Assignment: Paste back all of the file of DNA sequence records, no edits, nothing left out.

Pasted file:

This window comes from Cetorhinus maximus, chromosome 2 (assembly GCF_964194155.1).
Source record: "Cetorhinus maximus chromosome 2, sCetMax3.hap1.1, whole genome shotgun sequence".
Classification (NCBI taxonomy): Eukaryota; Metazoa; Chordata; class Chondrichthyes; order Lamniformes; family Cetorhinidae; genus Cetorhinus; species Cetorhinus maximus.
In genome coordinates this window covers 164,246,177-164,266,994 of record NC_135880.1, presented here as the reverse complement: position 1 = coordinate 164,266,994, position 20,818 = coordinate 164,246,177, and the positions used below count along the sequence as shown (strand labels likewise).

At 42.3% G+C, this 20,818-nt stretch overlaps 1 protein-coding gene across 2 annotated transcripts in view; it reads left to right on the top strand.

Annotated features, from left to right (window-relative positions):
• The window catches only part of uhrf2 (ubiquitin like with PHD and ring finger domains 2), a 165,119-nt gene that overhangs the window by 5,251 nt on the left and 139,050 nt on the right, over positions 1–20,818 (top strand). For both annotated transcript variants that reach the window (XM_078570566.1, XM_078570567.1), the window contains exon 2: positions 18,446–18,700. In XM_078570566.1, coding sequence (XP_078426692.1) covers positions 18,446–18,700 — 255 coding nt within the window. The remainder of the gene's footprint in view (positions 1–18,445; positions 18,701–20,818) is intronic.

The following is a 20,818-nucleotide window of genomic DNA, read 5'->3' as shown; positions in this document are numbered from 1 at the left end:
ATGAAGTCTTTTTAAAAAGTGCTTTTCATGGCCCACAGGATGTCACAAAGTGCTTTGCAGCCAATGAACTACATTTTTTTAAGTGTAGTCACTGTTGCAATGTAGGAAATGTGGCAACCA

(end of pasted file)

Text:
This window comes from Cetorhinus maximus, chromosome 2 (assembly GCF_964194155.1).
Source record: "Cetorhinus maximus chromosome 2, sCetMax3.hap1.1, whole genome shotgun sequence".
Classification (NCBI taxonomy): Eukaryota; Metazoa; Chordata; class Chondrichthyes; order Lamniformes; family Cetorhinidae; genus Cetorhinus; species Cetorhinus maximus.
In genome coordinates this window covers 164,246,177-164,266,994 of record NC_135880.1, presented here as the reverse complement: position 1 = coordinate 164,266,994, position 20,818 = coordinate 164,246,177, and the positions used below count along the sequence as shown (strand labels likewise).

At 42.3% G+C, this 20,818-nt stretch overlaps 1 protein-coding gene across 2 annotated transcripts in view; it reads left to right on the top strand.

Annotated features, from left to right (window-relative positions):
• The window catches only part of uhrf2 (ubiquitin like with PHD and ring finger domains 2), a 165,119-nt gene that overhangs the window by 5,251 nt on the left and 139,050 nt on the right, over positions 1–20,818 (top strand). For both annotated transcript variants that reach the window (XM_078570566.1, XM_078570567.1), the window contains exon 2: positions 18,446–18,700. In XM_078570566.1, coding sequence (XP_078426692.1) covers positions 18,446–18,700 — 255 coding nt within the window. The remainder of the gene's footprint in view (positions 1–18,445; positions 18,701–20,818) is intronic.

The following is a 20,818-nucleotide window of genomic DNA, read 5'->3' as shown; positions in this document are numbered from 1 at the left end:
ATGAAGTCTTTTTAAAAAGTGCTTTTCATGGCCCACAGGATGTCACAAAGTGCTTTGCAGCCAATGAACTACATTTTTTTAAGTGTAGTCACTGTTGCAATGTAGGAAATGTGGCAACCA